• Read names of other contributors.

High Contrast

This update includes better compatibility with High Contrast themes.

  • Text formatting and page background now match your chosen high contrast theme.

  • Ribbon commands and gallery content also match your high contrast theme better.

  • High contrast now includes advanced features like find highlighting and watermarks.

Accessible authoring

  • Many popular Office templates are now accessible. You’ll find accessible templates for reports, presentations, cover sheets, even resumes. To use the templates from Word, Excel, or PowerPoint, just search for “Accessible templates” in the Search for Online Templates box.

  • Color contrast for Word documents meets accessibility guidelines for text, styles, and objects by default.

  • Accessibility Checker can now start from a button in the Review tab on the ribbon.

  • Accessibility Checker now provides Steps to fix instructions that match ribbon commands, such as how to create a header row in a table.

Proofing with Editor

  • Screen readers alert people to errors and other issues that Editor finds in spelling, grammar, and writing style.

  • Proofing marks are accessible for people with low vision and those who are color blind. The marks use different underline types (single line, double line, dotted) and colors to signal issues in spelling, grammar, and style.

  • The new Editor context menu offers synonyms next to each spelling suggestion, as a quick aid for choosing the suggestion you want. It also offers a Read Aloud feature that helps people with dyslexia and those who are learning to read the language to choose the best suggestion.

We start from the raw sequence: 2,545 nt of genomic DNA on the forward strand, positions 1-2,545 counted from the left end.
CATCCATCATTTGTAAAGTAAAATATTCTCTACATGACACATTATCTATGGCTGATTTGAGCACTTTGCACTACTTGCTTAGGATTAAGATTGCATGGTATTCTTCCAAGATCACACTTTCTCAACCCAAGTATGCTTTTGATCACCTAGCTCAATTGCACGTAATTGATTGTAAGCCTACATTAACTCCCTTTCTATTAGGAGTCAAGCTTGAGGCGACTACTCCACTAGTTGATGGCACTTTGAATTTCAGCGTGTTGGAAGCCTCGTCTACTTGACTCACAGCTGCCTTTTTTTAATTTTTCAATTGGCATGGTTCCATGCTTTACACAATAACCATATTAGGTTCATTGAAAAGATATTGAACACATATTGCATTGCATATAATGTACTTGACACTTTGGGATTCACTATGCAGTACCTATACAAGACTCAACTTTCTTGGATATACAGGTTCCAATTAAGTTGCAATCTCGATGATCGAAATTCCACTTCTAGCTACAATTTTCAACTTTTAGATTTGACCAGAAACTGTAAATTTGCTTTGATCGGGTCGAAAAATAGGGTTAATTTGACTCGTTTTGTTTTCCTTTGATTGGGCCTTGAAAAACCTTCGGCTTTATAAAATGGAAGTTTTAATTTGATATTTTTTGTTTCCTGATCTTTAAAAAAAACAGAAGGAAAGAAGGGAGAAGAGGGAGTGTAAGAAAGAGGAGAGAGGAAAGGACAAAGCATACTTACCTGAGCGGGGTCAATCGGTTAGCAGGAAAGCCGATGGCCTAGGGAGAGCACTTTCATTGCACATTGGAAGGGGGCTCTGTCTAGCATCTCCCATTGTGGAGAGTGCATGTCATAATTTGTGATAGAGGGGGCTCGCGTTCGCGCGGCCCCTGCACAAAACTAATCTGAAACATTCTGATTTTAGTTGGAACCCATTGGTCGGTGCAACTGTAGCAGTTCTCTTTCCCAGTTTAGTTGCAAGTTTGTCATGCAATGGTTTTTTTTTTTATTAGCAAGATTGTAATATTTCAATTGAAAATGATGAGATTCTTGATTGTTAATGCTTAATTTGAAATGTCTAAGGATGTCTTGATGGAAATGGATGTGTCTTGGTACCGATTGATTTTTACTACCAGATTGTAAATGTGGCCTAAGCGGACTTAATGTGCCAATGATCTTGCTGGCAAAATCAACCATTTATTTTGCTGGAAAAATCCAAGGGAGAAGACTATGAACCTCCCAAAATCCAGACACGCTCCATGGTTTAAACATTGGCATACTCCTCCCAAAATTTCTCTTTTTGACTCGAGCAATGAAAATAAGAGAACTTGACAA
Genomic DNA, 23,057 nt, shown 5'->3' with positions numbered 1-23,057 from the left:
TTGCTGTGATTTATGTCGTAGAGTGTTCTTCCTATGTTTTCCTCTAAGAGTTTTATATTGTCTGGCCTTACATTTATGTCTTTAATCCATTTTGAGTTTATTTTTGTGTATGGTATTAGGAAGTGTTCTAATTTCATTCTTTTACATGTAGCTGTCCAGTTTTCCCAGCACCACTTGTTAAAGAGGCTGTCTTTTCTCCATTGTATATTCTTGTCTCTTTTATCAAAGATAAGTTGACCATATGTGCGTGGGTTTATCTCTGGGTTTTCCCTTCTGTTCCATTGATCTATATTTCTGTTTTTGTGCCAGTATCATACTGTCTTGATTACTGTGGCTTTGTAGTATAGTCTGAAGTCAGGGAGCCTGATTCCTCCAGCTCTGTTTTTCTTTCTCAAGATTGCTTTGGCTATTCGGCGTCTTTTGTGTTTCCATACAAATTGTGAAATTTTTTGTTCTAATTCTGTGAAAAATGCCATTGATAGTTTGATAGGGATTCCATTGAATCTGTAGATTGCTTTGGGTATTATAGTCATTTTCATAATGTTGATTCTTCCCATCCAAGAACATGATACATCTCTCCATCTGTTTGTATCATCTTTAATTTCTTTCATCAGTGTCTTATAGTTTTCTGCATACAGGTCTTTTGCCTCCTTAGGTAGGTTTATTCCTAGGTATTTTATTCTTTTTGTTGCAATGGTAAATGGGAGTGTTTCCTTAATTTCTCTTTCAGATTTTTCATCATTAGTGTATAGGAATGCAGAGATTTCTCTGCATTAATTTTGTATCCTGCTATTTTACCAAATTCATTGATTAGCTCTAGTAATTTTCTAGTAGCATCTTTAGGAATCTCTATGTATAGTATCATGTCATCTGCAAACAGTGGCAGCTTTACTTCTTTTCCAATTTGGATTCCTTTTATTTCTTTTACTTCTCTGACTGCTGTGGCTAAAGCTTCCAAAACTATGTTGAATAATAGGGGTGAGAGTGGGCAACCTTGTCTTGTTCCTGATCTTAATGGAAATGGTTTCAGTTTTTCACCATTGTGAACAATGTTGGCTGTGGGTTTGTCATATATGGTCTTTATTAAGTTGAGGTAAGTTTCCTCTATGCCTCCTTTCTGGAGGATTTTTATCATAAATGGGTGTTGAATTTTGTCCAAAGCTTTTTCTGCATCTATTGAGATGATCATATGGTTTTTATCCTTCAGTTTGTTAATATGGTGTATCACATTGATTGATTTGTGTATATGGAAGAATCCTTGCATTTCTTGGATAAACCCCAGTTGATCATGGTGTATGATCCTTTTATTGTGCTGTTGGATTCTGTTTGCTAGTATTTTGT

• Office spelling checkers have been enhanced so that you see “No suggestions” less often, even when words are spelled very differently from the intended word.

To find out more about Editor, see Editor - your writing assistant.

Learning tools in Word

You can use Learning Tools in Word when you use Reading mode in Word for PCs. Learning Tools can help people with learning disabilities such as dyslexia read more effectively.

  • Show breaks between syllables.

  • Read text aloud. and highlight each word as it is read.

To see how Learning Tools make a difference for teachers, go to New Learning Tools help educators create more inclusive classrooms.

Note: To be among the first to get these features, get Microsoft 365 and join the Office Insiders program.

Save As or Export to PDF

  • Display the tagged document title.

  • Correctly tag hyperlinks.

  • Correctly tag bulleted and numbered lists. This includes nested lists.

  • Mark documents with the language attribute.

We want to hear from you

We welcome your feedback.

We want you to love working with Word. If you have a suggestion about making Word more usable for people with disabilities, please give us feedback or vote at Word User Voice.

Microsoft wants to provide the best possible experience for all our customers. If you have a disability or questions related to accessibility, please contact the Microsoft Disability Answer Desk for technical assistance. The Disability Answer Desk support team is trained in using many popular assistive technologies and can offer assistance in English, Spanish, French, and American Sign Language. Please go to the Microsoft Disability Answer Desk site to find out the contact details for your region.

If you are a government, commercial, or enterprise user, please contact the enterprise Disability Answer Desk.